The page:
A theme I have been thinking through the other day is “what can I be great at?” This is a challenging question for me to tackle, as I have always struggled to clearly and simply define my greatest strengths. On a tangential note, I can very clearly tell you all about my many many weaknesses.
Luckily, in 2018, I find there are so many accessible resources at my disposal. So many things I *could* go ahead and explore. I imagine that 100 years ago, this was not the case. A kid born in Arizona could not think about building a company in SF or work on problems in Nigeria or study abroad in HK. We live in a time of amazing horizontal and vertical mobility – somewhat restricted to the wealthy of society, but hopefully over time this will be democratized to everyone.
Nonetheless, the challenge is answering the question: What can I be great at? Better, more optimistically put, what do I want to be great at?
There are so many things I *could* go about prioritizing and learning…what are the things that I am uniquely suited and potentially apt to really become one of the best at?
Say, for instance, I have 1000 hours ahead of me. How do I allocate in such a way to maximize my return? What is the type of return I am even optimizing for?
It is those questions, the nuanced ones, the really drive my decisions over the long period.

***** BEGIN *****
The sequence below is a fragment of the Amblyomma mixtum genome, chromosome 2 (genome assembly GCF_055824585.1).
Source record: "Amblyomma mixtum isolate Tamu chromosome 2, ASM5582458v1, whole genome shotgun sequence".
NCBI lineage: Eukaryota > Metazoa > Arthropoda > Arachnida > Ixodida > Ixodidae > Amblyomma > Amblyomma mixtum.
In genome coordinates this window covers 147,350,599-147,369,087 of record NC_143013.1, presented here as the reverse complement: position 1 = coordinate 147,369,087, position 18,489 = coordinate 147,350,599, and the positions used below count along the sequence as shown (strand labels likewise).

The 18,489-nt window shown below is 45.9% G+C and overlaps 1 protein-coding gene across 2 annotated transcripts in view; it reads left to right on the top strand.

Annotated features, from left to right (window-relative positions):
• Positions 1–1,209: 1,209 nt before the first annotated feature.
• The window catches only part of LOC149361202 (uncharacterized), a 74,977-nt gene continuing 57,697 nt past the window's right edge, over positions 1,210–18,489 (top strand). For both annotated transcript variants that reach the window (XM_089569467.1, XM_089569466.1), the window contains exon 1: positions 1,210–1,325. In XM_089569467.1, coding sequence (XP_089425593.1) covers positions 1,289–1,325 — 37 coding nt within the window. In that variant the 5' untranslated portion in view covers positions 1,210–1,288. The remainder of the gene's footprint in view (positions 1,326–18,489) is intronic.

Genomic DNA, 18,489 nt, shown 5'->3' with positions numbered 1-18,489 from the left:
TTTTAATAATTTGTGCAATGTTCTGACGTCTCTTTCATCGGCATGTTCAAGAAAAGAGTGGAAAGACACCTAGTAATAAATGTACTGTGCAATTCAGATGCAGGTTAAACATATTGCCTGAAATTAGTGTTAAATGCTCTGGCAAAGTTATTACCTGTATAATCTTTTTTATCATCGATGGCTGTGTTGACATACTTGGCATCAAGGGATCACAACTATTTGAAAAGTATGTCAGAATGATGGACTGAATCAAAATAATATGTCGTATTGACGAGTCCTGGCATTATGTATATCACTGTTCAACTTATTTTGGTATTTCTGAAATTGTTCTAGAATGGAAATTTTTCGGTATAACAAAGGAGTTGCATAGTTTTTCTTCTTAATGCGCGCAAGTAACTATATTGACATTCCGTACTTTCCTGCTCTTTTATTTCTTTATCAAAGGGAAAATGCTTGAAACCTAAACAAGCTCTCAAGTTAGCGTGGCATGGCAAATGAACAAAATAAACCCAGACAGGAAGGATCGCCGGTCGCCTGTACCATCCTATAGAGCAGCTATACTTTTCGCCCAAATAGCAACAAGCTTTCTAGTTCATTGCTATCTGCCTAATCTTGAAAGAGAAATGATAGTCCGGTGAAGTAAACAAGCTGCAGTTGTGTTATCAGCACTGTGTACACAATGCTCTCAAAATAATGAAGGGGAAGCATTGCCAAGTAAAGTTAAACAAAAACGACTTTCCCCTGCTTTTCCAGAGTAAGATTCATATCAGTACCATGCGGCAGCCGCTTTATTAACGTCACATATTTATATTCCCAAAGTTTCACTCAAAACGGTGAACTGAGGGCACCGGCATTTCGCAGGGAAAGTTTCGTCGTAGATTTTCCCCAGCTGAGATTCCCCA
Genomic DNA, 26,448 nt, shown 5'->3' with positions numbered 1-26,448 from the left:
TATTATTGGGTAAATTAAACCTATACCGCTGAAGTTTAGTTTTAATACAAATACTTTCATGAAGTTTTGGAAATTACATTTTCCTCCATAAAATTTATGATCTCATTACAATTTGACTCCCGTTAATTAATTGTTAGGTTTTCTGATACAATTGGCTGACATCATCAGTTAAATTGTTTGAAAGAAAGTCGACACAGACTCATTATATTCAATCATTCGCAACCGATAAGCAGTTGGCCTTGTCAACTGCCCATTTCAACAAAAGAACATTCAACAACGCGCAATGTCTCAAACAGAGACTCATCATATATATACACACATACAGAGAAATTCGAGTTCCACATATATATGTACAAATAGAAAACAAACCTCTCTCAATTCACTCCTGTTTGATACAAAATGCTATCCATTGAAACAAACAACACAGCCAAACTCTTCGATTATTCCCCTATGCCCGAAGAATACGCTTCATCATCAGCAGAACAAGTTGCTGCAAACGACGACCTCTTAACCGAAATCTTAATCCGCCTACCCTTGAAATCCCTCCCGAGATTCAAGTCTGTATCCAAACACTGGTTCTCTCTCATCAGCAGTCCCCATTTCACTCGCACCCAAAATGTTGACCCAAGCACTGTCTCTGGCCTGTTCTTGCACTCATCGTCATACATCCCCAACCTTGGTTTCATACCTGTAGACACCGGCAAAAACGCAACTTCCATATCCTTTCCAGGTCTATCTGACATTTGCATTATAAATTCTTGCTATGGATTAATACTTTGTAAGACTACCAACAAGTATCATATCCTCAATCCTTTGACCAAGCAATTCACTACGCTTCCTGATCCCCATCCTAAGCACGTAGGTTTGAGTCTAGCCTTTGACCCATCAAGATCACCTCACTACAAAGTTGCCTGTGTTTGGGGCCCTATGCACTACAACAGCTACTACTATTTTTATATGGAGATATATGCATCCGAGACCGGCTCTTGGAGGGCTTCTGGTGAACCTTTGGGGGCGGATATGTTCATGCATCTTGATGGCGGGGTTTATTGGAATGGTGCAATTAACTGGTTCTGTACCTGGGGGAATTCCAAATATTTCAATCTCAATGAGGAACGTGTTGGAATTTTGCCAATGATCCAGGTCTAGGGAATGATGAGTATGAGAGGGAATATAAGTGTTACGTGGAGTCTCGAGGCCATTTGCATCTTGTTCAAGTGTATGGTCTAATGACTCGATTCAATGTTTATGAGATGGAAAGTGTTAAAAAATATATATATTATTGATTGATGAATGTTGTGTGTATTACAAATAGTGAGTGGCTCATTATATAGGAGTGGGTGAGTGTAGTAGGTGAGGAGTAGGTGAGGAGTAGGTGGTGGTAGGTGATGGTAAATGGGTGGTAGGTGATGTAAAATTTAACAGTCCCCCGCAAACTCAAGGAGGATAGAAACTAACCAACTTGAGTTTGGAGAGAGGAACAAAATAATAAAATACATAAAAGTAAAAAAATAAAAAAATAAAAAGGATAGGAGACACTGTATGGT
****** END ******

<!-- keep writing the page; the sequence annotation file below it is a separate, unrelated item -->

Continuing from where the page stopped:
In unpacking “what will I be great at – legendary at – the best at” I think to myself…how can I combine my unique background to do something magical. It is not about beating others. It is not about winning the competition of life. It is about being the best version of myself, the highest ceiling, the most legendary journey.
An epic story to leave on this earth.
What can I be great at? Not eh. Not mediocre. Not just okay.
Noteworthy. Special. Memorable. Different.
Do you have this conversation with your brain? Is this an important thing to really think about and prioritize? How concerted an effort should this type of thinking really be? When should we be asking these questions and really how often?
I think I can become a great catalyst – someone who brings the best out of other people.
I think I can become a great filter – someone who can focus on what is important.
I can become a good engineer. A good designer. A good salesperson. A good organizer. A good writer.
But what cluster of skills do I want to make me great? What combination of items do I want in my portfolio?
For now, my working answer is this:
I am great at empathizing with both internal and external stakeholders. Tangibly, I think I am really good at understanding complicated people and complex problems. I think this is my core competency. I am generally good at asking the right questions to get to:
- understanding incentives
- explaining problems
- choosing what is important
Perhaps this will be my super-power long term. Perhaps not, though.
I think it is far easier to describe very “hard skills” as things you are great at. You can be a great data scientist, a great artist, a great salesperson, etc and tell people and they will just get it.
But to be this expert “empathizer” you have to show it. You have to have your actions demonstrate it. And that is hard. It takes time. You do not get the same validation as others.
Also published on Medium.